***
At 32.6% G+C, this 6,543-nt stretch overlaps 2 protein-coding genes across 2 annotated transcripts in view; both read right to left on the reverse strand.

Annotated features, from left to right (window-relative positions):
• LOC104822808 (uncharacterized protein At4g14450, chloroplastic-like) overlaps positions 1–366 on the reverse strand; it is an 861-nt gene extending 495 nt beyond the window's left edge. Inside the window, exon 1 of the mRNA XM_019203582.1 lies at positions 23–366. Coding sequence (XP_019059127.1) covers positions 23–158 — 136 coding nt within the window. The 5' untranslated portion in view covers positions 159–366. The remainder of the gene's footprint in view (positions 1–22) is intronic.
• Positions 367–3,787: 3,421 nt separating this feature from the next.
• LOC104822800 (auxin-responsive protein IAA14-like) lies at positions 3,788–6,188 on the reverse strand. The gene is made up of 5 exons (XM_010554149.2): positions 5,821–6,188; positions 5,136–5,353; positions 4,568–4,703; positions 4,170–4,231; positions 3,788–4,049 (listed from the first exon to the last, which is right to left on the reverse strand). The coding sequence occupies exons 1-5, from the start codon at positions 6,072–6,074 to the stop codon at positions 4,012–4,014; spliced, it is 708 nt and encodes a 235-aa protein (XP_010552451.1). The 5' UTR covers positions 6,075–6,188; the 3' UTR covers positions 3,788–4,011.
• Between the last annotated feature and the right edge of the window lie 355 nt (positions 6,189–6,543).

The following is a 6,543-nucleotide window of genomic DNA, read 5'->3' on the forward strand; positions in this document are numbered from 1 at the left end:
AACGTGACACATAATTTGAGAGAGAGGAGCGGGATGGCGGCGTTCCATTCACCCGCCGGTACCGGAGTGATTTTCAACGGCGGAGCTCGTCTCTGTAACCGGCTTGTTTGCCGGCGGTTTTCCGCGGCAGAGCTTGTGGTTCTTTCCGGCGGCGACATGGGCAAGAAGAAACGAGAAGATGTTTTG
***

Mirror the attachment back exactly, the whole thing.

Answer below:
At 32.6% G+C, this 6,543-nt stretch overlaps 2 protein-coding genes across 2 annotated transcripts in view; both read right to left on the reverse strand.

Annotated features, from left to right (window-relative positions):
• LOC104822808 (uncharacterized protein At4g14450, chloroplastic-like) overlaps positions 1–366 on the reverse strand; it is an 861-nt gene extending 495 nt beyond the window's left edge. Inside the window, exon 1 of the mRNA XM_019203582.1 lies at positions 23–366. Coding sequence (XP_019059127.1) covers positions 23–158 — 136 coding nt within the window. The 5' untranslated portion in view covers positions 159–366. The remainder of the gene's footprint in view (positions 1–22) is intronic.
• Positions 367–3,787: 3,421 nt separating this feature from the next.
• LOC104822800 (auxin-responsive protein IAA14-like) lies at positions 3,788–6,188 on the reverse strand. The gene is made up of 5 exons (XM_010554149.2): positions 5,821–6,188; positions 5,136–5,353; positions 4,568–4,703; positions 4,170–4,231; positions 3,788–4,049 (listed from the first exon to the last, which is right to left on the reverse strand). The coding sequence occupies exons 1-5, from the start codon at positions 6,072–6,074 to the stop codon at positions 4,012–4,014; spliced, it is 708 nt and encodes a 235-aa protein (XP_010552451.1). The 5' UTR covers positions 6,075–6,188; the 3' UTR covers positions 3,788–4,011.
• Between the last annotated feature and the right edge of the window lie 355 nt (positions 6,189–6,543).

The following is a 6,543-nucleotide window of genomic DNA, read 5'->3' on the forward strand; positions in this document are numbered from 1 at the left end:
AACGTGACACATAATTTGAGAGAGAGGAGCGGGATGGCGGCGTTCCATTCACCCGCCGGTACCGGAGTGATTTTCAACGGCGGAGCTCGTCTCTGTAACCGGCTTGTTTGCCGGCGGTTTTCCGCGGCAGAGCTTGTGGTTCTTTCCGGCGGCGACATGGGCAAGAAGAAACGAGAAGATGTTTTG